The Quest facility will capture one million tonnes of CO2 per annum from the hydrogen production unit at Shell’s Scotford Upgrader, located near Fort Saskatchewan, Alberta. The upgrading process adds hydrogen to lower quality bitumen extracted from oil sands to produce a higher quality ‘synthetic crude’ feedstock for use in the co-located refinery at the Scotford site. As the hydrogen is produced from natural gas, significant CO2 emissions result. The post combustion CO2 capture plant receives a high pressure, moderately high concentration CO2 stream from a hydrogen production facility. As with Boundary Dam, amine sorbents are used to in the capture process.
One major distinguishing factor of the Quest CCS project lies with the CO2 storage. Although there is oil production nearby, Quest does not rely on EOR for supplementary revenue. Instead, CO2 will be transported via a 100km pipeline to a saline formation storage site. This part of the project includes a near exhaustive Measurement, Monitoring and Verification plan that will allow for a systematic development and comparison of different CO2 monitoring technologies and methods. The CO2 injection will therefore provide the joint venture partners with valuable learnings moving forward.
The role played by the Province of Alberta has also been key to realizing Quest. The province has systematically identified and acted to remove CCS ‘show stoppers’, tabling a number of laws to provide regulatory predictability for prospective operators. For example, storage in Alberta was identified early on as a constraint, so the province showed leadership in clarifying public ownership of provincial pore space in its Carbon Capture and Storage Statutes Amendment Act, 2010. This gave authorities control over, and responsibility for, all the potential CO2 storage space in the province.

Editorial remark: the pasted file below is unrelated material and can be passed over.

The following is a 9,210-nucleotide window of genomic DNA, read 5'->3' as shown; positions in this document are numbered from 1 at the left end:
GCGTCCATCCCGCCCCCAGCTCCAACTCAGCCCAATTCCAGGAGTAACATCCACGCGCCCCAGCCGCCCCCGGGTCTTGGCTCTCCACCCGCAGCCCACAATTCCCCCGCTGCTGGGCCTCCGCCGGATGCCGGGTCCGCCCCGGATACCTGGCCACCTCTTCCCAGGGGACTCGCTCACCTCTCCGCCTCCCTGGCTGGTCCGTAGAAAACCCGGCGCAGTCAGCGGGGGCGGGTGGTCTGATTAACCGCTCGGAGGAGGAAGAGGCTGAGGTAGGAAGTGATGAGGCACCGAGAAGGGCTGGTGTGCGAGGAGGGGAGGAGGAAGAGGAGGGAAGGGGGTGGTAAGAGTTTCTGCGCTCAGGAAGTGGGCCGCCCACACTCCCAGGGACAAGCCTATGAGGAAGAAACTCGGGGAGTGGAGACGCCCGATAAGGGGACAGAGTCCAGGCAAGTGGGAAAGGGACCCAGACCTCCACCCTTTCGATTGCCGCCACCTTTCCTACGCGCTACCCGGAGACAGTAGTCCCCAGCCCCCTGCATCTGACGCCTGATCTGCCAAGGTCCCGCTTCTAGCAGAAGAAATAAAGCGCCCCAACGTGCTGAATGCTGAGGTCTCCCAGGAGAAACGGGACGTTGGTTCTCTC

And Alberta is striving to fine tune its regulatory framework for CCS further with an 18-month review involving an expert panel. This will shortly result in a further 73 suggestions for improvement, making Alberta a regulatory poster child for CCS.
Alberta and Saskatchewan are now world leaders in CCS. Both the Boundary Dam and Quest projects are almost complete, being scheduled to come into operation in 2014 and 2015 respectively. They prove again the large-scale viability and versatility of CO2 capture technologies, and suggest the necessary degree of regulatory clarity and stakeholder engagement needed to make CCS deployment a reality elsewhere in the world.
But this raises the broader question of what has allowed CCS to succeed in Canada when it faces seemingly insurmountable hurdles elsewhere. How is Canada different?
The regulated electricity market in Saskatchewan has helped to reduce the investment risk of the Boundary Dam project. And public confidence with the oil and gas industry has certainly facilitated effective stakeholder engagement.
But what is most notable is that the broad drive to develop CCS in Canada stems from its position as a large resource holder. Put simply, following increasing regulatory pressure to reduce CO2 emissions, provincial authorities and Industry have worked together to keep coal and oil sands resources relevant in the future. This has led to bold action to realize CCS on both their parts, even though action is not driven by immediate profit but by the long-term benefits of learning.
The challenge that the EU faces is to find a way to unlock the same sense of urgency. CCS is more than just a way for resource-holders to de-risk their assets. It will play an essential part in making the EU’s vast fossil fuel consumption less harmful for future generations in the long-term transition to affordable renewable energy sources and cleaner industrial processes.